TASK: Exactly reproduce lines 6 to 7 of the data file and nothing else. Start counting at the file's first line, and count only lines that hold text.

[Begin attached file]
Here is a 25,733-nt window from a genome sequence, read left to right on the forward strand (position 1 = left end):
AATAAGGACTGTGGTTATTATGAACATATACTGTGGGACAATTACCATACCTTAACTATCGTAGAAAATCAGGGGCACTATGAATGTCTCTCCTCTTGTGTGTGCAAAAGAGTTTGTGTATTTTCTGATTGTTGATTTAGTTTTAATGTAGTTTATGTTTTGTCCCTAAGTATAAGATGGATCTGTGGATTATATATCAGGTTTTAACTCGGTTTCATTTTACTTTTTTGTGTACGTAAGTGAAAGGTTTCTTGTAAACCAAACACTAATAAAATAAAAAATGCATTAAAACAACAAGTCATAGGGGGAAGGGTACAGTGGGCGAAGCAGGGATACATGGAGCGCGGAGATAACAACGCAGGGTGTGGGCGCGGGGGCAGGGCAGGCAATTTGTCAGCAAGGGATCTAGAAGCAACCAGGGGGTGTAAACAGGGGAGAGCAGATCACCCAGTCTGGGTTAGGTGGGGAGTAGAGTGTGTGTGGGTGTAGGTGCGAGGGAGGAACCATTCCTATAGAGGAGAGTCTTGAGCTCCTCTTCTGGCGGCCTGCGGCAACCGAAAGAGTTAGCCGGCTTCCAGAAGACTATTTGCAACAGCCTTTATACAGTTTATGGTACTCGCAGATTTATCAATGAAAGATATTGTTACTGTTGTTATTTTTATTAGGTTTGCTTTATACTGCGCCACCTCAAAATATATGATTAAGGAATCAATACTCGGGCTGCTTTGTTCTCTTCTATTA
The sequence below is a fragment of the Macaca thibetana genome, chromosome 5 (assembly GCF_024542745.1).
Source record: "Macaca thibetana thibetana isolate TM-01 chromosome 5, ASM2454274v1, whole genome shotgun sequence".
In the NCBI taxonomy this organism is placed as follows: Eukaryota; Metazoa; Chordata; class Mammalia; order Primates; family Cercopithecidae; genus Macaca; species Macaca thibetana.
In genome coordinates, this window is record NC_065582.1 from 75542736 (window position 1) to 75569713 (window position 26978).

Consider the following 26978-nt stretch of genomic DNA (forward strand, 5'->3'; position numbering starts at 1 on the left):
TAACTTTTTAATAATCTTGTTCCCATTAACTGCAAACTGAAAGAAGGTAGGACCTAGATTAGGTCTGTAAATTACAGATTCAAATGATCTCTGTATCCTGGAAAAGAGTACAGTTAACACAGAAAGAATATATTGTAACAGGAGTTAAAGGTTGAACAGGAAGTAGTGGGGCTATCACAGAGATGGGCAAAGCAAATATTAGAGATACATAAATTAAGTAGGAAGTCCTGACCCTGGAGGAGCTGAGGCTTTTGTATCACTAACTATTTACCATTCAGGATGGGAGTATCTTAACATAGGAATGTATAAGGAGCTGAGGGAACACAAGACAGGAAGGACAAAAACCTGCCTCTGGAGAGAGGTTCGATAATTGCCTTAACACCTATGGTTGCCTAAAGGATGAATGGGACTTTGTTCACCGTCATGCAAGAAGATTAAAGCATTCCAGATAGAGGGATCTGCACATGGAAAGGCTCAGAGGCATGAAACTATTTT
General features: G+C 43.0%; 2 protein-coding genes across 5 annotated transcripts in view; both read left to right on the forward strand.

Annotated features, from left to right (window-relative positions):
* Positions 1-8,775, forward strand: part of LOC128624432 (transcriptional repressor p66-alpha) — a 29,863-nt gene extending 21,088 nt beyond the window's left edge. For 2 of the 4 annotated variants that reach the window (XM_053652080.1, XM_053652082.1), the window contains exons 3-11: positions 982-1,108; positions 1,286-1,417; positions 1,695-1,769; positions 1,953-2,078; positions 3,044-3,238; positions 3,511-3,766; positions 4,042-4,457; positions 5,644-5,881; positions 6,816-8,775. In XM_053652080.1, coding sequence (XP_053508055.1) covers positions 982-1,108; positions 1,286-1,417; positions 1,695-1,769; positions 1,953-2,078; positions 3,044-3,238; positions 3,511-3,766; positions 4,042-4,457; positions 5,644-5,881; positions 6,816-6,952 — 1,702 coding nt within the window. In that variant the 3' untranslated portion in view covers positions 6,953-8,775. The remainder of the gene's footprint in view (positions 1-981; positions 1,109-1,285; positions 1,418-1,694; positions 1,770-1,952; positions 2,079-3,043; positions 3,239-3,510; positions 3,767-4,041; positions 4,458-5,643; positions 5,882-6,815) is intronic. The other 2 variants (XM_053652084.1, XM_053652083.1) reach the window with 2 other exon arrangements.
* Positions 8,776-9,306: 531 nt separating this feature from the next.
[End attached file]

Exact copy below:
In genome coordinates, this window is record NC_065582.1 from 75542736 (window position 1) to 75569713 (window position 26978).

Consider the following 26978-nt stretch of genomic DNA (forward strand, 5'->3'; position numbering starts at 1 on the left):